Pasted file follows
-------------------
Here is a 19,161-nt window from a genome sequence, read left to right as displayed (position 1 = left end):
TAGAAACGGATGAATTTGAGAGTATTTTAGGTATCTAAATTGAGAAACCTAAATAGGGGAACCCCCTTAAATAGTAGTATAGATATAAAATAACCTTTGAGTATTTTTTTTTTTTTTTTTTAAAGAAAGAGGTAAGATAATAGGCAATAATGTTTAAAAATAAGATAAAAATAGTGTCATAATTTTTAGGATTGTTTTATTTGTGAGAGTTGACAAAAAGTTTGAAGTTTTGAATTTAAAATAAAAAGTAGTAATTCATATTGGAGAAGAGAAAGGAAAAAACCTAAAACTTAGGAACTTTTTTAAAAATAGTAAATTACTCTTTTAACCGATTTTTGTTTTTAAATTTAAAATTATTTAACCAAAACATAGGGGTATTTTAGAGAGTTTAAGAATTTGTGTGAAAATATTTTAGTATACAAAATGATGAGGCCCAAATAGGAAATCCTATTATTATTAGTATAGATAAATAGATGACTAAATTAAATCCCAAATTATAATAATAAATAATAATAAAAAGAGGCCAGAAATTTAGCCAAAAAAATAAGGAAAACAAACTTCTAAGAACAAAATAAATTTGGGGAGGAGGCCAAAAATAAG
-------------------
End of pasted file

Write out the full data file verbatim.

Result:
Here is a 19,161-nt window from a genome sequence, read left to right as displayed (position 1 = left end):
TAGAAACGGATGAATTTGAGAGTATTTTAGGTATCTAAATTGAGAAACCTAAATAGGGGAACCCCCTTAAATAGTAGTATAGATATAAAATAACCTTTGAGTATTTTTTTTTTTTTTTTTTAAAGAAAGAGGTAAGATAATAGGCAATAATGTTTAAAAATAAGATAAAAATAGTGTCATAATTTTTAGGATTGTTTTATTTGTGAGAGTTGACAAAAAGTTTGAAGTTTTGAATTTAAAATAAAAAGTAGTAATTCATATTGGAGAAGAGAAAGGAAAAAACCTAAAACTTAGGAACTTTTTTAAAAATAGTAAATTACTCTTTTAACCGATTTTTGTTTTTAAATTTAAAATTATTTAACCAAAACATAGGGGTATTTTAGAGAGTTTAAGAATTTGTGTGAAAATATTTTAGTATACAAAATGATGAGGCCCAAATAGGAAATCCTATTATTATTAGTATAGATAAATAGATGACTAAATTAAATCCCAAATTATAATAATAAATAATAATAAAAAGAGGCCAGAAATTTAGCCAAAAAAATAAGGAAAACAAACTTCTAAGAACAAAATAAATTTGGGGAGGAGGCCAAAAATAAG